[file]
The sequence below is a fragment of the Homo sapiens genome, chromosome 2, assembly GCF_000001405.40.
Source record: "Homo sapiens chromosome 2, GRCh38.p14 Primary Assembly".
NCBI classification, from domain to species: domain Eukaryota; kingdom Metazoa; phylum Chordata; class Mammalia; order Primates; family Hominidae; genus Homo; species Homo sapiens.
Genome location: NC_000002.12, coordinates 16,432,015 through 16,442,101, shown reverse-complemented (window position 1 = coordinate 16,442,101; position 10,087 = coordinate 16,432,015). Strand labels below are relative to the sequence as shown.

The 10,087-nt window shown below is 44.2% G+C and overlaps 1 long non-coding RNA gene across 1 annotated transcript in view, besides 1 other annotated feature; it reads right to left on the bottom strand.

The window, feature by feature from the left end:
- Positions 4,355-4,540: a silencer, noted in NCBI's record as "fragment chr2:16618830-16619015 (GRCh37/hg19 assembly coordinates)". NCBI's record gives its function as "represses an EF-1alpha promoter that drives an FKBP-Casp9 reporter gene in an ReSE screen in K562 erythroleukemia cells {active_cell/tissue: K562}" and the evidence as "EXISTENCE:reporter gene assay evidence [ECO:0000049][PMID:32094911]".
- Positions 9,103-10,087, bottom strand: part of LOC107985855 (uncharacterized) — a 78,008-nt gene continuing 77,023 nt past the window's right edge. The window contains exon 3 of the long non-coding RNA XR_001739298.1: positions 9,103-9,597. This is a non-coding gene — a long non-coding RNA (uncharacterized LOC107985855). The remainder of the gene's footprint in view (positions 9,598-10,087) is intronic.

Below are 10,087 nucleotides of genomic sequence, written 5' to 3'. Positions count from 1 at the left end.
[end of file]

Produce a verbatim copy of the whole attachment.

The sequence below is a fragment of the Homo sapiens genome, chromosome 2, assembly GCF_000001405.40.
Source record: "Homo sapiens chromosome 2, GRCh38.p14 Primary Assembly".
NCBI classification, from domain to species: domain Eukaryota; kingdom Metazoa; phylum Chordata; class Mammalia; order Primates; family Hominidae; genus Homo; species Homo sapiens.
Genome location: NC_000002.12, coordinates 16,432,015 through 16,442,101, shown reverse-complemented (window position 1 = coordinate 16,442,101; position 10,087 = coordinate 16,432,015). Strand labels below are relative to the sequence as shown.

The 10,087-nt window shown below is 44.2% G+C and overlaps 1 long non-coding RNA gene across 1 annotated transcript in view, besides 1 other annotated feature; it reads right to left on the bottom strand.

The window, feature by feature from the left end:
- Positions 4,355-4,540: a silencer, noted in NCBI's record as "fragment chr2:16618830-16619015 (GRCh37/hg19 assembly coordinates)". NCBI's record gives its function as "represses an EF-1alpha promoter that drives an FKBP-Casp9 reporter gene in an ReSE screen in K562 erythroleukemia cells {active_cell/tissue: K562}" and the evidence as "EXISTENCE:reporter gene assay evidence [ECO:0000049][PMID:32094911]".
- Positions 9,103-10,087, bottom strand: part of LOC107985855 (uncharacterized) — a 78,008-nt gene continuing 77,023 nt past the window's right edge. The window contains exon 3 of the long non-coding RNA XR_001739298.1: positions 9,103-9,597. This is a non-coding gene — a long non-coding RNA (uncharacterized LOC107985855). The remainder of the gene's footprint in view (positions 9,598-10,087) is intronic.

Below are 10,087 nucleotides of genomic sequence, written 5' to 3'. Positions count from 1 at the left end.